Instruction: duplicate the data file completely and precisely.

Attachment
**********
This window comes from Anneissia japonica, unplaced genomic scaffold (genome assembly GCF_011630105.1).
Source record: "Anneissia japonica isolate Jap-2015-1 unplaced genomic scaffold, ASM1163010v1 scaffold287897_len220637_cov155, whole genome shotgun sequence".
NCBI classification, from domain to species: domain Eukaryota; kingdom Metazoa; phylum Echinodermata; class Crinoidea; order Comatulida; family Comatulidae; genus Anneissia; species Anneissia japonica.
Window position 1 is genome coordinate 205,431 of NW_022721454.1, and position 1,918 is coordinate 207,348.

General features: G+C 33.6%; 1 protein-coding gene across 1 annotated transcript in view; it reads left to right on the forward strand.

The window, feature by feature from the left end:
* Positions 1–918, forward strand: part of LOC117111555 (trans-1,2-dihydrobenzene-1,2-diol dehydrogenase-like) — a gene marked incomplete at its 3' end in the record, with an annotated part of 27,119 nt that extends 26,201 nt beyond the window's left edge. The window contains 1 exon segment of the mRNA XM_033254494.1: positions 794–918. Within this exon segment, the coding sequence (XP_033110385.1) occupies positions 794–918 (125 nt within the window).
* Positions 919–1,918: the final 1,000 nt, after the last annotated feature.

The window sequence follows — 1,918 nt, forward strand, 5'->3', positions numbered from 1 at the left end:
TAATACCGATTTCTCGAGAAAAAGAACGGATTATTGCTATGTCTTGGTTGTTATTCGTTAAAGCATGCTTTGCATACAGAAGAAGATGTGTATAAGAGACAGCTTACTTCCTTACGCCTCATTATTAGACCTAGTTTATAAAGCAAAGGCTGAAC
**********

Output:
This window comes from Anneissia japonica, unplaced genomic scaffold (genome assembly GCF_011630105.1).
Source record: "Anneissia japonica isolate Jap-2015-1 unplaced genomic scaffold, ASM1163010v1 scaffold287897_len220637_cov155, whole genome shotgun sequence".
NCBI classification, from domain to species: domain Eukaryota; kingdom Metazoa; phylum Echinodermata; class Crinoidea; order Comatulida; family Comatulidae; genus Anneissia; species Anneissia japonica.
Window position 1 is genome coordinate 205,431 of NW_022721454.1, and position 1,918 is coordinate 207,348.

General features: G+C 33.6%; 1 protein-coding gene across 1 annotated transcript in view; it reads left to right on the forward strand.

The window, feature by feature from the left end:
* Positions 1–918, forward strand: part of LOC117111555 (trans-1,2-dihydrobenzene-1,2-diol dehydrogenase-like) — a gene marked incomplete at its 3' end in the record, with an annotated part of 27,119 nt that extends 26,201 nt beyond the window's left edge. The window contains 1 exon segment of the mRNA XM_033254494.1: positions 794–918. Within this exon segment, the coding sequence (XP_033110385.1) occupies positions 794–918 (125 nt within the window).
* Positions 919–1,918: the final 1,000 nt, after the last annotated feature.

The window sequence follows — 1,918 nt, forward strand, 5'->3', positions numbered from 1 at the left end:
TAATACCGATTTCTCGAGAAAAAGAACGGATTATTGCTATGTCTTGGTTGTTATTCGTTAAAGCATGCTTTGCATACAGAAGAAGATGTGTATAAGAGACAGCTTACTTCCTTACGCCTCATTATTAGACCTAGTTTATAAAGCAAAGGCTGAAC